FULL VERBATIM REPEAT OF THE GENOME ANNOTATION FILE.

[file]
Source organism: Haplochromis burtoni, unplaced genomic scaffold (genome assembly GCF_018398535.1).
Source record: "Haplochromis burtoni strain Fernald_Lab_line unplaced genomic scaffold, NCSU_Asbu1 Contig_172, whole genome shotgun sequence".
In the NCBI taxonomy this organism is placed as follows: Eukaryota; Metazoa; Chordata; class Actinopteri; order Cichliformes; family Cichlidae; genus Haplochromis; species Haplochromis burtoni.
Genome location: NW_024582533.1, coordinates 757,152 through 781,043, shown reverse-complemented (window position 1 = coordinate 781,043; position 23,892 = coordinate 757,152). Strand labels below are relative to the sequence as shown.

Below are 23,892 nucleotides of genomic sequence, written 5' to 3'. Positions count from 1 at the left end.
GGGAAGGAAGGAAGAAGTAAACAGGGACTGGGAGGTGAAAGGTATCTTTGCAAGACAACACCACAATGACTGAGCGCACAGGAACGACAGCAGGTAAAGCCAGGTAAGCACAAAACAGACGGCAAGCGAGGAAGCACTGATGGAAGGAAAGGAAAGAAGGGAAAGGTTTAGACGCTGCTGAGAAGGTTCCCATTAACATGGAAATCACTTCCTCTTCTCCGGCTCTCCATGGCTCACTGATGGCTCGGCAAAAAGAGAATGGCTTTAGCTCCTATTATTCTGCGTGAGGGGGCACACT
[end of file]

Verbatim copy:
Source organism: Haplochromis burtoni, unplaced genomic scaffold (genome assembly GCF_018398535.1).
Source record: "Haplochromis burtoni strain Fernald_Lab_line unplaced genomic scaffold, NCSU_Asbu1 Contig_172, whole genome shotgun sequence".
In the NCBI taxonomy this organism is placed as follows: Eukaryota; Metazoa; Chordata; class Actinopteri; order Cichliformes; family Cichlidae; genus Haplochromis; species Haplochromis burtoni.
Genome location: NW_024582533.1, coordinates 757,152 through 781,043, shown reverse-complemented (window position 1 = coordinate 781,043; position 23,892 = coordinate 757,152). Strand labels below are relative to the sequence as shown.

Below are 23,892 nucleotides of genomic sequence, written 5' to 3'. Positions count from 1 at the left end.
GGGAAGGAAGGAAGAAGTAAACAGGGACTGGGAGGTGAAAGGTATCTTTGCAAGACAACACCACAATGACTGAGCGCACAGGAACGACAGCAGGTAAAGCCAGGTAAGCACAAAACAGACGGCAAGCGAGGAAGCACTGATGGAAGGAAAGGAAAGAAGGGAAAGGTTTAGACGCTGCTGAGAAGGTTCCCATTAACATGGAAATCACTTCCTCTTCTCCGGCTCTCCATGGCTCACTGATGGCTCGGCAAAAAGAGAATGGCTTTAGCTCCTATTATTCTGCGTGAGGGGGCACACT